Were teachers already using graphic organizers as a tool for learning before the introduction of Kispiration/Inspiration? If not, how did you not only convince them to use technology but also change the way they teach?

  5. Hi Nancy,

    I have question(s) regarding assessment. I don't think you've covered this already, but I apologize if I'm duplicating anything. I read in one of your earlier posts that you are involved in the assessment of collaborative projects. I guess I'm interested in some more specifics. Do you assess on ALL collaborative projects that you're a part of? Do you and the classroom teacher BOTH assess, just you, or do you share the responsibilities? How do you handle the logistics of all this? Do you use rubrics to assess or do you use other methods?

    Was the AASL forum you attended about assessing student work or about assessing all media center services, or both?

    Thanks for your time,

    Jennifer Clifford

  6. Anonymous3:35 PM


    Your reply covered my questions quite thoroughly! I think it's great that you teach students at a young age how to read informational text. This is something I have been working on with my 7th graders (I am a science teacher), and most of them have not learned this before. I also think it's great that you incorporate ELA standards into your curriculum. As students approach middle school, the ELA benchmarks become essential building blocks for other subject area classes. For example, I use graphic organizers almost daily with my students. It is great if they already know how to use them when they enter my classes.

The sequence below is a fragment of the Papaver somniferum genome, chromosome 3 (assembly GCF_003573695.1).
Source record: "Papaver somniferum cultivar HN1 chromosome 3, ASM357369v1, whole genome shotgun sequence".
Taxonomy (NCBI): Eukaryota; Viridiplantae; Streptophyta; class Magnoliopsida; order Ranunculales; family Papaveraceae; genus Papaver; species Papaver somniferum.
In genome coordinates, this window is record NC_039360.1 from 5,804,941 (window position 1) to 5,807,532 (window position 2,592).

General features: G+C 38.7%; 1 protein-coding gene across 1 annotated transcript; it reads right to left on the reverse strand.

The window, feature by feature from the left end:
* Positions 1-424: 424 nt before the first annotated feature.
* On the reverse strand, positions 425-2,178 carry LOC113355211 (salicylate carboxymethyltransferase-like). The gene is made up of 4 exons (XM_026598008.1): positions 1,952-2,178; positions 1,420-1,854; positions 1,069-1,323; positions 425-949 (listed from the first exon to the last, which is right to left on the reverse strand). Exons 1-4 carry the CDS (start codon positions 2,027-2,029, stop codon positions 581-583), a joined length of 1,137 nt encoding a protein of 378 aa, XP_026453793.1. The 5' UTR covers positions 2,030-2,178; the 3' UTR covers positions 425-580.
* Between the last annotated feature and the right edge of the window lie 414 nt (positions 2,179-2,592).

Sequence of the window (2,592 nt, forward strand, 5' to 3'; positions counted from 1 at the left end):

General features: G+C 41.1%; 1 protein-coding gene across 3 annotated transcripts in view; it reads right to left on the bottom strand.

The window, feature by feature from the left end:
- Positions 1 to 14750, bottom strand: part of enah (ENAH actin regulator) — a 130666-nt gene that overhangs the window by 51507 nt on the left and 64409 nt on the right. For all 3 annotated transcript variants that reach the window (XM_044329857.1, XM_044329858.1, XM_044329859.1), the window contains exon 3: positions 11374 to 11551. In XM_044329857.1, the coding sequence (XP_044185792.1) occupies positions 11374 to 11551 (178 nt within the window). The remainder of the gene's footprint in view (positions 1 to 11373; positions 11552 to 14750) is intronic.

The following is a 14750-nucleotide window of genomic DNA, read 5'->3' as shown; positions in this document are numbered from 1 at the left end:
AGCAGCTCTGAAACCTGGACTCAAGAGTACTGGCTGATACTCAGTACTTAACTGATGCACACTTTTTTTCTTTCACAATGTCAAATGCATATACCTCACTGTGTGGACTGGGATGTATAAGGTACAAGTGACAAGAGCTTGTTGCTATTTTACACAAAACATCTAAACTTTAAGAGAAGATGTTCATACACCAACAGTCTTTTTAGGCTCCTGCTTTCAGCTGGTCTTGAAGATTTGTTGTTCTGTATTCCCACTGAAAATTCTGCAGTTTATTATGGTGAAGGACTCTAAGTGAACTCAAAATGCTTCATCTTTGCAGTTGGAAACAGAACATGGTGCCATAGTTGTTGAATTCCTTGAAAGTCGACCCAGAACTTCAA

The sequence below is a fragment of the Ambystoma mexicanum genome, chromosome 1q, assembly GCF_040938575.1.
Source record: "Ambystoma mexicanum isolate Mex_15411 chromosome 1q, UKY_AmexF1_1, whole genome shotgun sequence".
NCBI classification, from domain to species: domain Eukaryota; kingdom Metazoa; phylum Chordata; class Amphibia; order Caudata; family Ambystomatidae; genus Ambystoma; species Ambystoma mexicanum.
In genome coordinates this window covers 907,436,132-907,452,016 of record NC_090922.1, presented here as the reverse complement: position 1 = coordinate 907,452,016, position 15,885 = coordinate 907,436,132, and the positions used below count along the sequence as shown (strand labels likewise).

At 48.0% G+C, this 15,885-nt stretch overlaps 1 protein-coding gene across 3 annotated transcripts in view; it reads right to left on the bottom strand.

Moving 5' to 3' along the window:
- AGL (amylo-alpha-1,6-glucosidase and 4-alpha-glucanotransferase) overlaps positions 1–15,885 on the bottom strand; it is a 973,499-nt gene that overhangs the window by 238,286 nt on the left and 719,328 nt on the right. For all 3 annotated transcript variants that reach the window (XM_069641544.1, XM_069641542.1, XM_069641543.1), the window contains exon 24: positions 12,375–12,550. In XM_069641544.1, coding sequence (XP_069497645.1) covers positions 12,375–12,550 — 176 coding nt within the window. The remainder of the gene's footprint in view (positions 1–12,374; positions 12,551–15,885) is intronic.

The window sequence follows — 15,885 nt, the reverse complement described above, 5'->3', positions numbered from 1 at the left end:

What types of technology-related standards do you teach, and how eary do you start teaching these?


  7. Nancy,

    An an English teacher, I am always interested in reading. What types of reading programs do you have at your school? Do you use any reading incentives? How do you modify these incentives based on the diverse age group that you work with in your building? Also, as the media specialist do you have certain strategies that you use to promote new materials within your media center?

    Amy Acree

  8. Anonymous6:15 PM

    We used graphic organizers before Inspiration/Kidspiration, basically Venn diagrams, KWL charts, etc. I started using graphic organizers in the early 90s and brought them with me to South Central. I remember showing teachers note taking grids and gathering grids and they were excited about the possibilities and when they saw how easily young kids could organize with a grid, they were sold.